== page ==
Pope Vigilius died on his way home, but not until, as we have seen, he had accepted and approved the action of the council in doing exactly that which he “by the authority of the Apostolic See” in his Constitutum had forbidden it to do. 324 He died at the end of 554 or the beginning of 555.
Pelagius I., who succeeded him in the See of Rome, likewise confirmed the Acts of the Fifth Synod. The council however was not received in all parts of the West, although it had obtained the approval of the Pope. It was bitterly opposed in the whole of the north of Italy, in England, France, and Spain, and also in Africa and Asia. The African opposition died out by 559, but Milan was in schism until 571, when Pope Justin II. published his “Henoticon.” In Istria the matter was still more serious, and when in 607 the bishop of Aquileia-Grado with those of his suffragans who were subject to the Empire made their submission and were reconciled to the Church, the other bishops of his jurisdiction set up a schismatical Patriarchate at old Aquileia, and this schism continued till the Council of Aquileia in 700. But before this the II. Council of Constantinople was received all the world over as the Fifth Ecumenical Council; and was fully recognized as such by the Sixth Council in 680.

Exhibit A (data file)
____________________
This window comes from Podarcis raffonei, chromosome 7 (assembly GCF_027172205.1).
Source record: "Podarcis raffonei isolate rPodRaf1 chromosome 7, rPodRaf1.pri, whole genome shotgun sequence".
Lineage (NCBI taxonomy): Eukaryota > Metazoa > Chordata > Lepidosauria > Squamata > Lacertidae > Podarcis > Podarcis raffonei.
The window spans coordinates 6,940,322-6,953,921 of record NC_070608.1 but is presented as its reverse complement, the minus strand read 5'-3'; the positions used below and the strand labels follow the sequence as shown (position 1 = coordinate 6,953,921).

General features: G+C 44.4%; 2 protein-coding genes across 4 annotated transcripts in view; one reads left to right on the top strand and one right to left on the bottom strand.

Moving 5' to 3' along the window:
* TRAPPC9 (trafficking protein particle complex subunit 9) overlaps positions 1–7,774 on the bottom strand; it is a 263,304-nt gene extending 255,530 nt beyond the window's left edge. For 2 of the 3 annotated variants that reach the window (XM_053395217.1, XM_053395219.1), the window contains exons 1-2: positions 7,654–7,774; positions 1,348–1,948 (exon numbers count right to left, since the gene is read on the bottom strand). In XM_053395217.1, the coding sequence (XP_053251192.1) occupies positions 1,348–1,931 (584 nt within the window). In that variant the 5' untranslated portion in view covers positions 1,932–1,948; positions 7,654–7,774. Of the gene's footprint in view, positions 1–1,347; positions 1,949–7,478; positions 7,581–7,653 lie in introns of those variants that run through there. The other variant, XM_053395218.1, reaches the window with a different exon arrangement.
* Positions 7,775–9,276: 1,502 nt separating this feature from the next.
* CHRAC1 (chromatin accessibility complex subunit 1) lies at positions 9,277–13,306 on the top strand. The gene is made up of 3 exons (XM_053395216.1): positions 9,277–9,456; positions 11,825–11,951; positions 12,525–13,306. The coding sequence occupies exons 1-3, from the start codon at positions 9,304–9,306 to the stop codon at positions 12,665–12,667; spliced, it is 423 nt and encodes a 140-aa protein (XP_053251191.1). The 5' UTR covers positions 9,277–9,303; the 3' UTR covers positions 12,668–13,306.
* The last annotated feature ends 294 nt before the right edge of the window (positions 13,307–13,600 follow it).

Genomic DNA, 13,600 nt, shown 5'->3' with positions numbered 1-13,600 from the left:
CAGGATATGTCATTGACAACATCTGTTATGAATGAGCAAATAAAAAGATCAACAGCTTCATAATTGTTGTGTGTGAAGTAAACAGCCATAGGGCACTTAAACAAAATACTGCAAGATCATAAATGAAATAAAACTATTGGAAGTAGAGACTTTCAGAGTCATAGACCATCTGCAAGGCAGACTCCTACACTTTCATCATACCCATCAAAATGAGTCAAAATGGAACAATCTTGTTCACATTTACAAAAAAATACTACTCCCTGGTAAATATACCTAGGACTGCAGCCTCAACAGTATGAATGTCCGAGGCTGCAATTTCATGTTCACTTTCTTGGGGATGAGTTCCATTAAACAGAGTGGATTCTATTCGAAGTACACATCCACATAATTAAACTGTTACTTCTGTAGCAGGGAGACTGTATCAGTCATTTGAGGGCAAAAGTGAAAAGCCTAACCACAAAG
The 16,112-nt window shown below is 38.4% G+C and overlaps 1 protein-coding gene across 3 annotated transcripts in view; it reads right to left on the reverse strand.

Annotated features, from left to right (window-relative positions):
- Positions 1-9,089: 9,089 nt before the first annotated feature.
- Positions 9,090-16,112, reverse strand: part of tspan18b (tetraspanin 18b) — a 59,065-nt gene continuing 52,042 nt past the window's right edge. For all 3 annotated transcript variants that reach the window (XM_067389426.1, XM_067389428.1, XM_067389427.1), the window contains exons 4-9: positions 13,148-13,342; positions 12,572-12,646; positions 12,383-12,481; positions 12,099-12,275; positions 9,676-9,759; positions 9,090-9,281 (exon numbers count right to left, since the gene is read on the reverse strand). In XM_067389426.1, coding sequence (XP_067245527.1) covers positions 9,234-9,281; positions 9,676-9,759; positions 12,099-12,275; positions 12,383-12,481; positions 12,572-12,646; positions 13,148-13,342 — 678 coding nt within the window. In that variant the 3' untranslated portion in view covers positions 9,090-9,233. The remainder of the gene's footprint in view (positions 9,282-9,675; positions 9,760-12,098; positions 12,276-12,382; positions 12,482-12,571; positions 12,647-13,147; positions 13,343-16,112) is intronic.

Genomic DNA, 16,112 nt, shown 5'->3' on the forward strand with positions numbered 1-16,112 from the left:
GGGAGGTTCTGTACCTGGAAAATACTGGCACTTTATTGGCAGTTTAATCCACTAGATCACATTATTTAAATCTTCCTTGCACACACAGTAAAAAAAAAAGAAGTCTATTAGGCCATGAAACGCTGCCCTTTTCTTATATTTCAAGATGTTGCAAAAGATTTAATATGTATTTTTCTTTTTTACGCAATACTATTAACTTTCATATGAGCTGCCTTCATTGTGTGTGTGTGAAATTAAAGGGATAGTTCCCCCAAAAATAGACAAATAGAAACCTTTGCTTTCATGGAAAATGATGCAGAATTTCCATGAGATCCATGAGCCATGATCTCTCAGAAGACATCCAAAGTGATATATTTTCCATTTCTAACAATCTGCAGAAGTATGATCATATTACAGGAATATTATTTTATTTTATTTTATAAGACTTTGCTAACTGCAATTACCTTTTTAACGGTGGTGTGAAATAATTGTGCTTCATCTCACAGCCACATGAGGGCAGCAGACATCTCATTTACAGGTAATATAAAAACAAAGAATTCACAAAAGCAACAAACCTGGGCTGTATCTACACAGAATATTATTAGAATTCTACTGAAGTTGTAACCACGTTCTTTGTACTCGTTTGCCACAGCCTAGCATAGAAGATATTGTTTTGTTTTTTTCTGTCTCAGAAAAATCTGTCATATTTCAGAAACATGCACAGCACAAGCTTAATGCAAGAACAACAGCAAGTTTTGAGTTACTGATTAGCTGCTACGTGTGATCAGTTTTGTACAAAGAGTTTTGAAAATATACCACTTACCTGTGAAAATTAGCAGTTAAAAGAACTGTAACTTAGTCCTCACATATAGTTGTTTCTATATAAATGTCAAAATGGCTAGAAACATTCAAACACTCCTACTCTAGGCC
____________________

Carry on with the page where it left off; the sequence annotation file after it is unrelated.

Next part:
The last sentence of the Constitutum, the sentence which the Pope gave and which the council rejected, is as follows: “We ordain and decree that it be permitted to no one who stands in ecclesiastical order of office, to write or bring forward, or undertake, or teach anything contrary to the contents of this Constitutum in regard to the Three Chapters, or, after this declaration begin a new controversy about them. And if anything has already been done or spoken in regard of the Three Chapters in contradiction of this our ordinance by anyone whomsoever, this we declare void by the authority of the Apostolic See.” It is perfectly clear that the Emperor is the “anyone” referred to.
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